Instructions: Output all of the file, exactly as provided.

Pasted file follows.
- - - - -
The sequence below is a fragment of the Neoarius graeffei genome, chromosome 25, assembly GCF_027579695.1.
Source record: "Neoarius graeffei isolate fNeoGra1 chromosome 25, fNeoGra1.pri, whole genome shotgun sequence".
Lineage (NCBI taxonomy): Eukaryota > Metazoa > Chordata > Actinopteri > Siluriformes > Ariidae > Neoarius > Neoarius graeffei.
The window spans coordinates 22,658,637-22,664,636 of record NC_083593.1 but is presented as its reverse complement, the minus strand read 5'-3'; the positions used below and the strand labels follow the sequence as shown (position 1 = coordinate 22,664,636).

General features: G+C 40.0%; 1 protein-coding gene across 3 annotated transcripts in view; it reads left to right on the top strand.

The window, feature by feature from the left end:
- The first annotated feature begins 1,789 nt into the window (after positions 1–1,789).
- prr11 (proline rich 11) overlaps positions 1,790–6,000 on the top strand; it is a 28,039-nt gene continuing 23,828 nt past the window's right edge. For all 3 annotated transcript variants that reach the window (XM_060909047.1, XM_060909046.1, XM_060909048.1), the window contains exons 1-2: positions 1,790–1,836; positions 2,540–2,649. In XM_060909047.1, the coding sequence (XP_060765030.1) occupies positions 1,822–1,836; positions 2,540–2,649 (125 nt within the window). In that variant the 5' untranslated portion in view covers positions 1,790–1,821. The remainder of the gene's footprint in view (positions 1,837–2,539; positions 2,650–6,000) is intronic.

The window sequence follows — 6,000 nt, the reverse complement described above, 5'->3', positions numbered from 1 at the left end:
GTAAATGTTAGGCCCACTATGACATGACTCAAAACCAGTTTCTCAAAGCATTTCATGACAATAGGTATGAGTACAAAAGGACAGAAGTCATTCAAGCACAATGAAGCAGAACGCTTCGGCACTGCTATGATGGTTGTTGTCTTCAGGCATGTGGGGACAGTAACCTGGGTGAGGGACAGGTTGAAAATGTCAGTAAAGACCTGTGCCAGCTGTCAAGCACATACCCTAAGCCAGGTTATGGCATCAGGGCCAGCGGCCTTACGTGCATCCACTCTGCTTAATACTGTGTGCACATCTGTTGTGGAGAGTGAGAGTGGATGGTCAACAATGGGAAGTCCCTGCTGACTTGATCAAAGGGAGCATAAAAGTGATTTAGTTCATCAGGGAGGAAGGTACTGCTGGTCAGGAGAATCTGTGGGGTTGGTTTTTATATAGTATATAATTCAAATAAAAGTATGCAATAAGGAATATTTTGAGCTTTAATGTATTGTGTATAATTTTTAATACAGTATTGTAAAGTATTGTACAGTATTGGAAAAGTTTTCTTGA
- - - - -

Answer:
The sequence below is a fragment of the Neoarius graeffei genome, chromosome 25, assembly GCF_027579695.1.
Source record: "Neoarius graeffei isolate fNeoGra1 chromosome 25, fNeoGra1.pri, whole genome shotgun sequence".
Lineage (NCBI taxonomy): Eukaryota > Metazoa > Chordata > Actinopteri > Siluriformes > Ariidae > Neoarius > Neoarius graeffei.
The window spans coordinates 22,658,637-22,664,636 of record NC_083593.1 but is presented as its reverse complement, the minus strand read 5'-3'; the positions used below and the strand labels follow the sequence as shown (position 1 = coordinate 22,664,636).

General features: G+C 40.0%; 1 protein-coding gene across 3 annotated transcripts in view; it reads left to right on the top strand.

The window, feature by feature from the left end:
- The first annotated feature begins 1,789 nt into the window (after positions 1–1,789).
- prr11 (proline rich 11) overlaps positions 1,790–6,000 on the top strand; it is a 28,039-nt gene continuing 23,828 nt past the window's right edge. For all 3 annotated transcript variants that reach the window (XM_060909047.1, XM_060909046.1, XM_060909048.1), the window contains exons 1-2: positions 1,790–1,836; positions 2,540–2,649. In XM_060909047.1, the coding sequence (XP_060765030.1) occupies positions 1,822–1,836; positions 2,540–2,649 (125 nt within the window). In that variant the 5' untranslated portion in view covers positions 1,790–1,821. The remainder of the gene's footprint in view (positions 1,837–2,539; positions 2,650–6,000) is intronic.

The window sequence follows — 6,000 nt, the reverse complement described above, 5'->3', positions numbered from 1 at the left end:
GTAAATGTTAGGCCCACTATGACATGACTCAAAACCAGTTTCTCAAAGCATTTCATGACAATAGGTATGAGTACAAAAGGACAGAAGTCATTCAAGCACAATGAAGCAGAACGCTTCGGCACTGCTATGATGGTTGTTGTCTTCAGGCATGTGGGGACAGTAACCTGGGTGAGGGACAGGTTGAAAATGTCAGTAAAGACCTGTGCCAGCTGTCAAGCACATACCCTAAGCCAGGTTATGGCATCAGGGCCAGCGGCCTTACGTGCATCCACTCTGCTTAATACTGTGTGCACATCTGTTGTGGAGAGTGAGAGTGGATGGTCAACAATGGGAAGTCCCTGCTGACTTGATCAAAGGGAGCATAAAAGTGATTTAGTTCATCAGGGAGGAAGGTACTGCTGGTCAGGAGAATCTGTGGGGTTGGTTTTTATATAGTATATAATTCAAATAAAAGTATGCAATAAGGAATATTTTGAGCTTTAATGTATTGTGTATAATTTTTAATACAGTATTGTAAAGTATTGTACAGTATTGGAAAAGTTTTCTTGA